Marcus Ericsson looks set to remain in Formula 1 with Caterham next year, with the team eager to keep the Swedish driver after his strong performance in Singapore.
Despite what has been a difficult year for the Leafield-based team, Caterham's new owners have confidence that Ericsson is making good progress in his rookie season.
And although he has yet to beat his best 11th place finish from Monaco, Caterham's new team principal Manfredi Ravetto thinks Ericsson's performance in Singapore - where he finished ahead of main rival Marussia in 15th - was a breakthrough.
That form has left Ravetto convinced that it should keep Ericsson for 2015.
"I saw a strong Ericsson in Singapore who did the best race of his season," Ravetto told AUTOSPORT.
"I am sorry for the opportunities he missed in free practice and qualifying due to technical issues, because without them I am sure he would have started in a better position.
"Even so, the fact is he superbly managed to keep both Marussias behind him and did a really fantastic race on a very difficult track.
"We are really very happy with the progress he made and our doors are open for him for next year.
"We have started talking to his management and to his financial backers because this year the team invested in his rookie development.
"Next year we would be delighted in having him again in our car and taking the fruits of this investment, rather than seeing him deliver for somebody else."
DECISION DUE ON SUZUKA IMMINENTLY
While Ericsson's future with Caterham looks positive, the outfit is still pondering plans for its second car even over the remainder of this season.
Kamui Kobayashi has driven the last two races and would be an obvious choice for his home GP in Japan next weekend, but the team is still finalising its plans.
"We have no rush to make any decision," added Ravetto. "Let me emphasise that Kamui is always part of the family - and we are so sorry for the bad luck he had in Singapore.
"Having said this, driver choice is a very sensitive one and I have to listen to many people's advice and influence in this respect. It is not a single man's decision."
Edd Straw, Grand Prix editor (@eddstrawF1)
Marcus Ericsson has had a very low-profile rookie season, rooted to the back of the grid and usually noticed only when he's crashing into things.
Given how tricky the Caterham has been to drive at times, that has happened a little more often than he would liked, but he in a hugely challenging situation for a rookie.
A race winner in GP2 and both Japanese and British Formula 3, as well as the winner of the Formula BMW UK title in 2007, Ericsson has traditionally had a decent turn of speed.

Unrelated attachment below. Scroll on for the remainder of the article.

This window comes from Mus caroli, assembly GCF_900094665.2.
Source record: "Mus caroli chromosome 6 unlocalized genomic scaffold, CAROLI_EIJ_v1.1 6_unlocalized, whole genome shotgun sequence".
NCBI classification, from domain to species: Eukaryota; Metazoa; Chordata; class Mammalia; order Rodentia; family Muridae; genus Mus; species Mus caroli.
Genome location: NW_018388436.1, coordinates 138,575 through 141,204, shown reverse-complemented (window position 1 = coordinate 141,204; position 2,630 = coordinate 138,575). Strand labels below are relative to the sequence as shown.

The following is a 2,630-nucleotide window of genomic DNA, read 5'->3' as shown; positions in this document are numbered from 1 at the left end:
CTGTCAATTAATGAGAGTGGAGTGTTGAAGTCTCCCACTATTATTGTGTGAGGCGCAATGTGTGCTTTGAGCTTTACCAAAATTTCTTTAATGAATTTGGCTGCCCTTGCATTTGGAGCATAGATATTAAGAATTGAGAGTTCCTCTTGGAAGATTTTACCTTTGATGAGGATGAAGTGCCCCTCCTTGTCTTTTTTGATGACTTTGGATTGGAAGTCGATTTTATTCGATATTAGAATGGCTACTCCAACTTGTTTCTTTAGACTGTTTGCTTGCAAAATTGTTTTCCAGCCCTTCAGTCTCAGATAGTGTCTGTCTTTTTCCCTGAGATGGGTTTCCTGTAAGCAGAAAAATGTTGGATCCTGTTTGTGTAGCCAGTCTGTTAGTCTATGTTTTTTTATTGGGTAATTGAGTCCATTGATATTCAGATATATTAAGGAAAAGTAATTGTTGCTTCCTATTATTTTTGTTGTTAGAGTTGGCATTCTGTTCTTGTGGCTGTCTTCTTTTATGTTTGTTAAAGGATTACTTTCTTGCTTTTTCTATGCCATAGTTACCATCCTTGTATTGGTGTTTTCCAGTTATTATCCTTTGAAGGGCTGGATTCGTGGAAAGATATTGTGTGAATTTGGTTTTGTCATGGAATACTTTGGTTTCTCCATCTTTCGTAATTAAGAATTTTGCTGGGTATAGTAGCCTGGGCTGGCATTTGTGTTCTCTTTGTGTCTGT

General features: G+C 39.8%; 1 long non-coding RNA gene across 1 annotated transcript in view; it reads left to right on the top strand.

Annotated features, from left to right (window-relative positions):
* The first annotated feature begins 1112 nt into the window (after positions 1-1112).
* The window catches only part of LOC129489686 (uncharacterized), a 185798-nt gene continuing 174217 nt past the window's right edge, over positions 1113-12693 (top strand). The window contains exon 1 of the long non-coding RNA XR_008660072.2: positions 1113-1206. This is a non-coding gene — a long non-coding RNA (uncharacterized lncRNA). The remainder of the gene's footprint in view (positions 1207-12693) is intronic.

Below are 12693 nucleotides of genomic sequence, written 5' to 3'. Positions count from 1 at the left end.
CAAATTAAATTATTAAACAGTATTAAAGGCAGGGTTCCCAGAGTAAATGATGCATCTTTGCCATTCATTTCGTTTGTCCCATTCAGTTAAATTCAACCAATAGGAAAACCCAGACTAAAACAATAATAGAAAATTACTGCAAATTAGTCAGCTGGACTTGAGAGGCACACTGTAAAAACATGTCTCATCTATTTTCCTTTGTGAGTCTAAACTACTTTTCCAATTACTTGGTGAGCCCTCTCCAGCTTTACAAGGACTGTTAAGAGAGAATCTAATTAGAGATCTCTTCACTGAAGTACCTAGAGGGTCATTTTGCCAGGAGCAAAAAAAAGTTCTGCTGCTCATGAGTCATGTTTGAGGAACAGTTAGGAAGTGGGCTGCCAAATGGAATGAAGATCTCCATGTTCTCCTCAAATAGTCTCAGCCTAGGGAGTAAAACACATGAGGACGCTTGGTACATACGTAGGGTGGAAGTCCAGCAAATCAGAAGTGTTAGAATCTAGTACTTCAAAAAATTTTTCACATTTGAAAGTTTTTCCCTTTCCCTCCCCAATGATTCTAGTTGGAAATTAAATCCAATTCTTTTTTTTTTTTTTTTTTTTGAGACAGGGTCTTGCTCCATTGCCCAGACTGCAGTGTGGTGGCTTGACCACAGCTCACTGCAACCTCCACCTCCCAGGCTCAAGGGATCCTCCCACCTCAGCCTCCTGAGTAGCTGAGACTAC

Historically, his big problem has not been pace but a tendency to make too many mistakes, which has resulted in him not always being the most dependable performer.
We haven't seen many signs of his speed this year, although during the race in Singapore he was genuinely convincing, showing good pace and beating Jules Bianchi, albeit partly thanks to the Marussia driver battling braking problems.
While Kamui Kobayashi, who failed to start, wasn't there as a reference, there's no doubt it was a good performance after a difficult time in practice.
Ericsson continues to carry a weight disadvantage reckoned to be in the region of 10kg relative to his team-mate, worth three-to-four tenths of a second depending on the circuit, so that has to be taken into consideration when assessing his performance.
But the deficit to Kobayashi on qualifying speed has generally been more than that, so he's not extracting the maximum from the package.
Given the characteristics of the car, there are also times when he looks like he's hanging onto an erratic car rather than driving it.
These conditions are about as difficult as it gets for a rookie, so Ericsson has to be cut some slack after a maiden season that, so far, hasn't been especially promising.
He's not a superstar-in-the-making and owes his place in the team to the finance he brings, but if he can build on his Singapore race performance and replicate it he will finish the season respectably enough.
And if Ericsson remains next year, that could allow his underlying speed to shine through a little more often, even though the occasional error will likely still punctuate his season.
As the Swede's CV shows, he's no mug.